There will, I have not doubt, be those who will shrug it off and continue to use the work of others for their own marketing purposes, with little or no respect for the effort that the originator of the work devoted to its creation.
This can often be the result of over-zealous affiliate marketers, who, in an attempt to beat their competitors, will use whatever content they can find online to promote their affiliate sites.
It can be a fine line, and one that is often blurred – which even I admit to having crossed once when promoting a product for which I was an affiliate. In this particular case I used unchanged content from the merchant’s site, which, at the time, I thought was OK – it wasn’t!! I guess I thought that if it was OK to iFrame the site, it would be acceptable to take the content and use it to promote the product.
The internet is constantly changing the way we do, and promote, business. The rules of engagement can be open to interpretation, and confusion abounds. As Michael Visontay, in his editorial in Australian Author (August 2010), said of the online publishing debate:
“The only point of consensus is that the digital era has changed everything about writing, publishing and reading.”
Those who work in the internet marketing sphere at a professional, ethical level mostly – mostly – understand what is right and what is wrong and conduct their businesses accordingly. Others prefer to employ the ‘what I know I can get away with’ strategy.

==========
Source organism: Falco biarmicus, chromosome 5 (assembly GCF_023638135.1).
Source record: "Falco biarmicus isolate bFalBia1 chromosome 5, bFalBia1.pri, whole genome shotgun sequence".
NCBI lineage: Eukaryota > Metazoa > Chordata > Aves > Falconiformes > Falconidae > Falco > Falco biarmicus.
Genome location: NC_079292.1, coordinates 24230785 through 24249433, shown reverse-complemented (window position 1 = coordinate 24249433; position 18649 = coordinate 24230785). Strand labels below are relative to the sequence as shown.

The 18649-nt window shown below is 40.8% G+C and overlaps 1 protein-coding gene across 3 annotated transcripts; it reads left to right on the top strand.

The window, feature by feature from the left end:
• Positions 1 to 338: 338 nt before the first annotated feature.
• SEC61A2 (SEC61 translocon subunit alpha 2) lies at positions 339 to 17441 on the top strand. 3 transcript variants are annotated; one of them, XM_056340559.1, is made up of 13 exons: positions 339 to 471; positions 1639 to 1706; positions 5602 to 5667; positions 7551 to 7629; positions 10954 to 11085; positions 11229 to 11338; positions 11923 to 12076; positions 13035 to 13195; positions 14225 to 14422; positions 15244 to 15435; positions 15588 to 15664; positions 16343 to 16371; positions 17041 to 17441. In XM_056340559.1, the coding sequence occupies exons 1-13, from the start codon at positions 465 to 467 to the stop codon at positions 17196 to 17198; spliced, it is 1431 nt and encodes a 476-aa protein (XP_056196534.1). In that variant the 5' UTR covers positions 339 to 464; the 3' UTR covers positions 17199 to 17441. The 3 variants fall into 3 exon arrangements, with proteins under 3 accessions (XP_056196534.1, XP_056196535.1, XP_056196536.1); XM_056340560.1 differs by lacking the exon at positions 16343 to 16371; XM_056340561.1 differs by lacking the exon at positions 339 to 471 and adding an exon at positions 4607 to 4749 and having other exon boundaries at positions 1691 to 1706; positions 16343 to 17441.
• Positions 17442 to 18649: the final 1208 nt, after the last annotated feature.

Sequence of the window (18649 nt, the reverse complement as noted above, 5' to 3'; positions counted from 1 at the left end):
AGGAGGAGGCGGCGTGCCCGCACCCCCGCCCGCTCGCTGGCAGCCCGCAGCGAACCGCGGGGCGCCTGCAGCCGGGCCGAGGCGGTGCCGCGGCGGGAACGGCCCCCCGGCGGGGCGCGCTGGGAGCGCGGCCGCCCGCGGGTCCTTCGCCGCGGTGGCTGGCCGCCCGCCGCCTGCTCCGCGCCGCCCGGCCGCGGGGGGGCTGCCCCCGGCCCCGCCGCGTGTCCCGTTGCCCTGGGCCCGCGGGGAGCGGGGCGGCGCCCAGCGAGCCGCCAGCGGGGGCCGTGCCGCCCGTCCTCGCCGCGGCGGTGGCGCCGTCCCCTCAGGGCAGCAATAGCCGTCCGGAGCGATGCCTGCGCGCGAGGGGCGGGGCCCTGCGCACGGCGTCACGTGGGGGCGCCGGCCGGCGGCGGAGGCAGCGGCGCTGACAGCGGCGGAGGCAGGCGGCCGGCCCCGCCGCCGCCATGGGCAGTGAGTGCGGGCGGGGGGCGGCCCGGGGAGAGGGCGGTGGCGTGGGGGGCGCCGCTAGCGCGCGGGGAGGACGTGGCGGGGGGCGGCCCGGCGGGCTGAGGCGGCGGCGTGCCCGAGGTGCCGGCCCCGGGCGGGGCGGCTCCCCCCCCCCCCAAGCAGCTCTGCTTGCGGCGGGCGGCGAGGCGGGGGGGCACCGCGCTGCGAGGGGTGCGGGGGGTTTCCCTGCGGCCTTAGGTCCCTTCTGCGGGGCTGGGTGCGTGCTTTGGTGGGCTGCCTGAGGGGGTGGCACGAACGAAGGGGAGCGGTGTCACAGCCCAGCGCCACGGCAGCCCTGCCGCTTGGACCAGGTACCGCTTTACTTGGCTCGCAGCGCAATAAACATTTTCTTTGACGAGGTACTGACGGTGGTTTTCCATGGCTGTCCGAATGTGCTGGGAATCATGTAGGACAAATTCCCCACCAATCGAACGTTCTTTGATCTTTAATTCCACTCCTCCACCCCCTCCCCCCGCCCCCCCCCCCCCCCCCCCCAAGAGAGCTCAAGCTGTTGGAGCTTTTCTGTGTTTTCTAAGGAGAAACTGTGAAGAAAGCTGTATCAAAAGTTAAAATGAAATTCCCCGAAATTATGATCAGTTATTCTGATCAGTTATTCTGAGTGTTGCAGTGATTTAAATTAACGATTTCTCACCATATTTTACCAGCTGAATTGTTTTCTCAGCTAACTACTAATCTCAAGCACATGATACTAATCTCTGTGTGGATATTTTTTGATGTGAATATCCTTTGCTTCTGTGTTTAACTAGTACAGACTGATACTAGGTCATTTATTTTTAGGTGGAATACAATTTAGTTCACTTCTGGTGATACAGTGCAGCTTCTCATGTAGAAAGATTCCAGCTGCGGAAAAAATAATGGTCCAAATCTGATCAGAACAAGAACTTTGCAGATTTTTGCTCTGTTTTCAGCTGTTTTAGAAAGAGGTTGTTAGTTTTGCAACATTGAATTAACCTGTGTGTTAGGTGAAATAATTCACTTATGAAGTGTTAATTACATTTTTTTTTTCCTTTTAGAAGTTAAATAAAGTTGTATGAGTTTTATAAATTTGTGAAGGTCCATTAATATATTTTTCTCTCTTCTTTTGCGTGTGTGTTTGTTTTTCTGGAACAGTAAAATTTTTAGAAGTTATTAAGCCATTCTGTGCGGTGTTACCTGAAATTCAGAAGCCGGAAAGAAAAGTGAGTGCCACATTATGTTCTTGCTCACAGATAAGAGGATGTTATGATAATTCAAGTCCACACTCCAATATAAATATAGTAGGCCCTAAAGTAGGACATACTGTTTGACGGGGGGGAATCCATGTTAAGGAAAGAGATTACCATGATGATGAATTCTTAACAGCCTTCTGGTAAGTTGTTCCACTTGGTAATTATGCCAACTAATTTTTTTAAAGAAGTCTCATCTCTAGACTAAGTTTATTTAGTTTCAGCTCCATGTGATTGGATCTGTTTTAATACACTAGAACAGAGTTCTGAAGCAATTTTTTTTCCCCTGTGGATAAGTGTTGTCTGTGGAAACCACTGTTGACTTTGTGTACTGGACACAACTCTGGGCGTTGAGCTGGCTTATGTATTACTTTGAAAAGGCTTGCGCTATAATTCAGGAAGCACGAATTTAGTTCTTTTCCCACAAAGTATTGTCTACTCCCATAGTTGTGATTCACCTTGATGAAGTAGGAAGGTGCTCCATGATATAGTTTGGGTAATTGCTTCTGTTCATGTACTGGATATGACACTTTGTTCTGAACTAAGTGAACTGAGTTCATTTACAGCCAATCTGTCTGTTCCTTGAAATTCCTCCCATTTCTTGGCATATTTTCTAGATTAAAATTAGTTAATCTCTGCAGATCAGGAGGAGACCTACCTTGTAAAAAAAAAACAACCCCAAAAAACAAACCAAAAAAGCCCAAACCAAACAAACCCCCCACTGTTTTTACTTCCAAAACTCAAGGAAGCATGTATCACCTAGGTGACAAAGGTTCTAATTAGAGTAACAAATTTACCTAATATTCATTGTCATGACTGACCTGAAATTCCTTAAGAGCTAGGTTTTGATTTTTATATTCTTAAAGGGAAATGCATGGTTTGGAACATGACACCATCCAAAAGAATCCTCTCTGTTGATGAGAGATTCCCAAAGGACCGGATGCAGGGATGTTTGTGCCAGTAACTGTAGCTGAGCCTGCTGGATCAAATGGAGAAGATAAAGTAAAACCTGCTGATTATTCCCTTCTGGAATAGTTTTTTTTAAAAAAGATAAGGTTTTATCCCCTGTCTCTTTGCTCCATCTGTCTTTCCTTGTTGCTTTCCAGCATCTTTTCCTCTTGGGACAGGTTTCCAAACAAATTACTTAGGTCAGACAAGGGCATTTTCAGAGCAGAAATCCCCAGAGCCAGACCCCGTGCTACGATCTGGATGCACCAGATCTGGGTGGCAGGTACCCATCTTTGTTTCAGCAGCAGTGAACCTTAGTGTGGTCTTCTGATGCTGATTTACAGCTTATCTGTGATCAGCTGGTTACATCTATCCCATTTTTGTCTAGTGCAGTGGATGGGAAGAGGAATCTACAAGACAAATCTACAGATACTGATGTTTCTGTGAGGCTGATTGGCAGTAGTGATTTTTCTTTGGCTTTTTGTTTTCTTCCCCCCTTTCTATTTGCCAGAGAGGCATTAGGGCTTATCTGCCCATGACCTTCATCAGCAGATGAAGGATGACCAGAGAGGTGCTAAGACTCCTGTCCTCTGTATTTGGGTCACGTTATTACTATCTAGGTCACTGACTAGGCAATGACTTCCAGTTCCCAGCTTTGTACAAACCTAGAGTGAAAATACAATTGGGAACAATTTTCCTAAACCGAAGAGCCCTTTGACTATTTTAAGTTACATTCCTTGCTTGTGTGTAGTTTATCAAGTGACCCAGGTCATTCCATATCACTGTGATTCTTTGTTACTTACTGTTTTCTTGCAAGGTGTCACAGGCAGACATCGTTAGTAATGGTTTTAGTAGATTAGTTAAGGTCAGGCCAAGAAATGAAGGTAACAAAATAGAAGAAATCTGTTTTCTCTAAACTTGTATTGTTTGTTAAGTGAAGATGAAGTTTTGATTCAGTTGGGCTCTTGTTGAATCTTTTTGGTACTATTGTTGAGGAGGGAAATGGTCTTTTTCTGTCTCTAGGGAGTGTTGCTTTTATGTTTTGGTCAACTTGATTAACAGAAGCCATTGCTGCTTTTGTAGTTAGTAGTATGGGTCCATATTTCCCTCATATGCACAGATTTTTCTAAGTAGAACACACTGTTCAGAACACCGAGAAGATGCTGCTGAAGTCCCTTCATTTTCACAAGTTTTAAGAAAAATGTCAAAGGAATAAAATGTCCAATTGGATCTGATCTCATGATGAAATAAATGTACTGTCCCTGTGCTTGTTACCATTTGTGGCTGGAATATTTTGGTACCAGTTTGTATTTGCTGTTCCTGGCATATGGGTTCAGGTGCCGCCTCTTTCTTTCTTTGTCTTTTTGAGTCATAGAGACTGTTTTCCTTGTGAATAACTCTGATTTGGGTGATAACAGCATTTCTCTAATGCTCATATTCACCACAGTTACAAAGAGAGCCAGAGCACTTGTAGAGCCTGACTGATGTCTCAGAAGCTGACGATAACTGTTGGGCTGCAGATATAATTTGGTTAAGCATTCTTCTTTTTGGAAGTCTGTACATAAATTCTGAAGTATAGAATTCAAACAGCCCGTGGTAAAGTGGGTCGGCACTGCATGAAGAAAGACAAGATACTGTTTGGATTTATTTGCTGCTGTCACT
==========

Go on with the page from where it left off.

The Scenario That Prompted This Rant
Recently I launched a particular product, and sent review copies to several colleagues. When I hadn’t heard back from one, I sent a follow up email. The response went along the lines of “Oh I loved it, in fact I sent it off to all of my outsourcers to show them how to do this for me!”
Now tell me – am I right in feeling just a little p’d off? Not only did this person not even purchase the product, but also believed it was OK to distribute it freely (to a group of people who compete with me for business, and who could forward it on to potentially hundreds of their friends).
This person did not pay for it, did not review it, and did not ask my permission to distribute it.
Without doubt, copyright has been infringed, but as most people who publish online know, it is rarely worth the expense to pursue litigation. In most cases pointing out the problem and requesting a desist is all we can do, but common sense tells us that once a digital product has been set free, it is gone forever – including within it lots of links to moneymaking sites is the only consolation.
Many of us with digital products have been affected in this way, and just have to ‘suck it up’. But that doesn’t make it right, or ethical.
Many internet marketers now have offshore outsourcers who perform a variety of tasks them, and use their clients’ logins at sites like Article Marketing Automation, Linkvana, SubmitYourArticle and Market Samurai. These sites allow this and recognize the need for outsourcer access. But the difference between giving your outsourcers access to these resources and just handing resources over is that:
1. You are paying a monthly recurring fee for them, so they make money from you on an ongoing basis, or
2. You ASK PERMISSION for outsourcer access
3. They retain control over their sites and can shut you out if you abuse their service
If you are in any doubt as to whether you can hand over resources to outsourcers, do the right thing and ASK!
As I mull over a solution to my problem, I return more and more to the creation of a Reseller Rights version of any lower-price product I create. It will be made quite clear upon purchase, that people who wish to pass such an item on to others, including their outsourcers, will need to pay extra for this right.
I’d be really interested to hear your views.